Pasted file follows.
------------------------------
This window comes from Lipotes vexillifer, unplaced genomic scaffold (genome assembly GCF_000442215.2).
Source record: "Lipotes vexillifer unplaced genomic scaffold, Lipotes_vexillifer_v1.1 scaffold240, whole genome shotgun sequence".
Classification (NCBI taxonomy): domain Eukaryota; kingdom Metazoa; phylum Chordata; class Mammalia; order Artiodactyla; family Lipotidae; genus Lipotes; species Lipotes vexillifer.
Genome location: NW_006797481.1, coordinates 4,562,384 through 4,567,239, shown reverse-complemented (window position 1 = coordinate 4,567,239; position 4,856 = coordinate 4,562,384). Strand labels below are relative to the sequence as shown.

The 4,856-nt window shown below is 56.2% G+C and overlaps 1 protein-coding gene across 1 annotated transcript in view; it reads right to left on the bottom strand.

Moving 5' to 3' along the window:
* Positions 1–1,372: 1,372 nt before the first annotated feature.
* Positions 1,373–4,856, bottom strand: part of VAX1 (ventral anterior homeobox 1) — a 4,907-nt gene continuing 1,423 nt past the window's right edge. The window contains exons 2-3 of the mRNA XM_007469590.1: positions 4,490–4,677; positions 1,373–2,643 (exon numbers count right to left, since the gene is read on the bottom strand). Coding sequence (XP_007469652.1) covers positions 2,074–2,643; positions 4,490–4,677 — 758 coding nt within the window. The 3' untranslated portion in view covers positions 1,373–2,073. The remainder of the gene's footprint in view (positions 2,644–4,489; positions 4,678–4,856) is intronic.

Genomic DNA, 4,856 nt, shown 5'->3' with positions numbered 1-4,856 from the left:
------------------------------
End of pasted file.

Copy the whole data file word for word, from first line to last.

This window comes from Lipotes vexillifer, unplaced genomic scaffold (genome assembly GCF_000442215.2).
Source record: "Lipotes vexillifer unplaced genomic scaffold, Lipotes_vexillifer_v1.1 scaffold240, whole genome shotgun sequence".
Classification (NCBI taxonomy): domain Eukaryota; kingdom Metazoa; phylum Chordata; class Mammalia; order Artiodactyla; family Lipotidae; genus Lipotes; species Lipotes vexillifer.
Genome location: NW_006797481.1, coordinates 4,562,384 through 4,567,239, shown reverse-complemented (window position 1 = coordinate 4,567,239; position 4,856 = coordinate 4,562,384). Strand labels below are relative to the sequence as shown.

The 4,856-nt window shown below is 56.2% G+C and overlaps 1 protein-coding gene across 1 annotated transcript in view; it reads right to left on the bottom strand.

Moving 5' to 3' along the window:
* Positions 1–1,372: 1,372 nt before the first annotated feature.
* Positions 1,373–4,856, bottom strand: part of VAX1 (ventral anterior homeobox 1) — a 4,907-nt gene continuing 1,423 nt past the window's right edge. The window contains exons 2-3 of the mRNA XM_007469590.1: positions 4,490–4,677; positions 1,373–2,643 (exon numbers count right to left, since the gene is read on the bottom strand). Coding sequence (XP_007469652.1) covers positions 2,074–2,643; positions 4,490–4,677 — 758 coding nt within the window. The 3' untranslated portion in view covers positions 1,373–2,073. The remainder of the gene's footprint in view (positions 2,644–4,489; positions 4,678–4,856) is intronic.

Genomic DNA, 4,856 nt, shown 5'->3' with positions numbered 1-4,856 from the left: